By Nimra Amir, February 2 2024—
Since it was last seen on Broadway in 2018, Meteor Shower has taken up new life with its recent Calgary premiere on Jan. 26 at Theatre Calgary. The play is now directed by Lezlie Wade — who had seen Meteor Shower when it had first premiered on Broadway in 2017 and had promised to recreate the absurdist, fast-paced comedy on modern marriage written by Hollywood comedy legend Steve Martin for Calgary audiences. And boy, did she deliver on her promise.
Meteor Shower is set in Ojai, California and follows Norm (Nathan Schmidt) and his wife, Corky (Helen Knight) as they have over their guests Gerald (Braden Griffiths) and his wife, Laura (Bahareh Yaraaghi) to observe a once-in-a-lifetime meteor shower. But just as their evening begins, the couple starts to question not only their marriage but also their reality. Yet they are not alone as the audience, with the couple, try to follow the story that has absurdist roots with the use of nonlinear structure, as seen through temporal shifts that replay scenes that become new again with added context or alternative outcomes. While this style may be jarring at first, it is easy to settle into with Norm and Corky or Gerald and Laura helping the audience through the story with jokes that reflect each relationship, which remains more grounded in the reality the audience lives in.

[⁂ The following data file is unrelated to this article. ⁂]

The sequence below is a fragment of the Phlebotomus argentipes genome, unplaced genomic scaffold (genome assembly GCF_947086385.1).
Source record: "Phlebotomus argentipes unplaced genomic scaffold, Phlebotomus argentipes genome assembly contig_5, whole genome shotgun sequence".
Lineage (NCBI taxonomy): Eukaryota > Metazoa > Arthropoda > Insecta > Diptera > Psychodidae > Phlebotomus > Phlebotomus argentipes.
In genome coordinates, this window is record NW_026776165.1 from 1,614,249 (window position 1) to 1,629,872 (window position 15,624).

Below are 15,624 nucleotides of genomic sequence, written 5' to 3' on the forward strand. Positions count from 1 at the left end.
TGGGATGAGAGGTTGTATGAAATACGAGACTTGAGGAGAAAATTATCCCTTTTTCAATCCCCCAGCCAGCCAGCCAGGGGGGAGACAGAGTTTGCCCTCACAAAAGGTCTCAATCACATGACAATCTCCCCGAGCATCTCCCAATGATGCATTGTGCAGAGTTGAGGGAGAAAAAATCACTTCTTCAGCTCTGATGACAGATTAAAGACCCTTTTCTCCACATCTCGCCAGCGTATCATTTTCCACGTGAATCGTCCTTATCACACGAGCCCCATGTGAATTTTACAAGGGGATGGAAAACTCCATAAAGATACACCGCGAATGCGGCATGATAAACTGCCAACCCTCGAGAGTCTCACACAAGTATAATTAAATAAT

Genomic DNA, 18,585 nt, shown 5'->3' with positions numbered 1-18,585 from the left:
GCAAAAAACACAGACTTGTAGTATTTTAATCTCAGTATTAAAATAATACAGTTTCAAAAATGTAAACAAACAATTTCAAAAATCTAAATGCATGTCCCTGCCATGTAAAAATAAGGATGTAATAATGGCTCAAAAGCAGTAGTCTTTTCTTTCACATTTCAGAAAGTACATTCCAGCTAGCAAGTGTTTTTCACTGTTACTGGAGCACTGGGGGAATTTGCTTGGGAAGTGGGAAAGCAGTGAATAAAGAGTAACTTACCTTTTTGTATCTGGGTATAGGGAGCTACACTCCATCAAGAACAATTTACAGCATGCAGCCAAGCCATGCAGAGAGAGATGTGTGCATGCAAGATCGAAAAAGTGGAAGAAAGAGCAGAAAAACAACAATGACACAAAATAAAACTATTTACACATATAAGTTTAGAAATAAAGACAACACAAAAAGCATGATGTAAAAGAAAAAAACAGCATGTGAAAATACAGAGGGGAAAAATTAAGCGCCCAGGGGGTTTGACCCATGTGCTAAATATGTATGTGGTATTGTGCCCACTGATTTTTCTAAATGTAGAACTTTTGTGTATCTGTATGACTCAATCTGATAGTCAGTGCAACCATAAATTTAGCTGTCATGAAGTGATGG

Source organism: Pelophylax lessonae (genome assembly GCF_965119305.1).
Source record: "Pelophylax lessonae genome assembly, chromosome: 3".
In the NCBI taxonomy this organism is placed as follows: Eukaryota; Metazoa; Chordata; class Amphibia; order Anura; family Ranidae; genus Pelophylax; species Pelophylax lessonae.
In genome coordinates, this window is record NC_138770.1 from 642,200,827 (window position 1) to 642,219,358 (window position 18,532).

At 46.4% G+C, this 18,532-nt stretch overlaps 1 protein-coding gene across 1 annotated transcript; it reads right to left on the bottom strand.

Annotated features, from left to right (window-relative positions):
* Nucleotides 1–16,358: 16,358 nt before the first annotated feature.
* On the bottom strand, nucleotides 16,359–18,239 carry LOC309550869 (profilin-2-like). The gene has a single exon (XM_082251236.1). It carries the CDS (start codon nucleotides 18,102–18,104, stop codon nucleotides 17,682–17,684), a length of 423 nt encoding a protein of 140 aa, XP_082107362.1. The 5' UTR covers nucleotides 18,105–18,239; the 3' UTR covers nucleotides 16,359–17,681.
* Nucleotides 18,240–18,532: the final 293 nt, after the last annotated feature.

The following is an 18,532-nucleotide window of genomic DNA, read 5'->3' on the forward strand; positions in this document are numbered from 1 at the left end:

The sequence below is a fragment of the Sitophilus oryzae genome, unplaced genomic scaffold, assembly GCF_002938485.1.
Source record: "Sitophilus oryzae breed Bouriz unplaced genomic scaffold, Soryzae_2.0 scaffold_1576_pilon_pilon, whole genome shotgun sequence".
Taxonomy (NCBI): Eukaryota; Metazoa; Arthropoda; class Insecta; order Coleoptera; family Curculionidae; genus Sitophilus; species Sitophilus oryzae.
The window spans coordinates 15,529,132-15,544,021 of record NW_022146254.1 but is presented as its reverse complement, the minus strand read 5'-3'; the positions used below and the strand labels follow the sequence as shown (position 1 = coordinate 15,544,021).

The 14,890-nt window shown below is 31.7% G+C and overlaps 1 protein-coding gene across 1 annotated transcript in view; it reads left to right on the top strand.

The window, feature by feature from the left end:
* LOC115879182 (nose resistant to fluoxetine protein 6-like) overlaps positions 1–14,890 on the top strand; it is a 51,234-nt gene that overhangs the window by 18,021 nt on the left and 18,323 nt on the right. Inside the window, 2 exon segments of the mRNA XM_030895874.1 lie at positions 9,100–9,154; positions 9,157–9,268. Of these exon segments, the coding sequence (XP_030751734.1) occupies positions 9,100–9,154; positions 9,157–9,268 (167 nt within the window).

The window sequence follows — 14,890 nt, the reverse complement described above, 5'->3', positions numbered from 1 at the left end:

“There are a lot of symbolic things happening. But symbolic things always need to begin as real — real characters, real people, saying real things — and then you can say, oh, that’s also a symbolic representation of something else,” says Wade.
Norm and Corky or Gerald and Laura do feel like real people saying real things. We get the sense that Norm and Corky have been together for quite some time with the certain comfortableness that their relationship holds and while they seem stable, they are upended by the recently coupled Gerald and Laura who share the newfound excitement of the honeymoon phase. It is as the meteor shower increases, with the set seamlessly transitioning between their picturesque living space to the open backyard, that we get the sense that these relationships might not be as simple as they seem.
Meteor Shower gives the audience a unique viewing experience that showcases just how vulnerable even the strongest relationships might be, and how this is exactly what our relationships need as it is when we are vulnerable, that we are real. Of course, there is a certain balance that needs to be achieved when people come together but to aim for perfection is exactly what leads to how repressed Norm and Corky have become in their marriage — especially when compared to Gerald and Laura. All it takes is some grand cosmic event for both parties to fully unite in an embrace that while they might not be perfect, they are together despite it all.
Eventually, as is pointed out by Martin and as Wade says, the meteor showers are “coming for us all, so it’s best to acknowledge its existence and stand prepared.”
In this way Meteor Shower is a gentle reminder of the inevitability of cosmic disruptions in our lives that can appear to be daunting, lightly delivered through the charismatic cast so that the audience can laugh throughout the entirety of the show in face of such a reminder.
Meteor Shower runs until Feb. 11. To buy tickets, visit the Theatre Calgary website.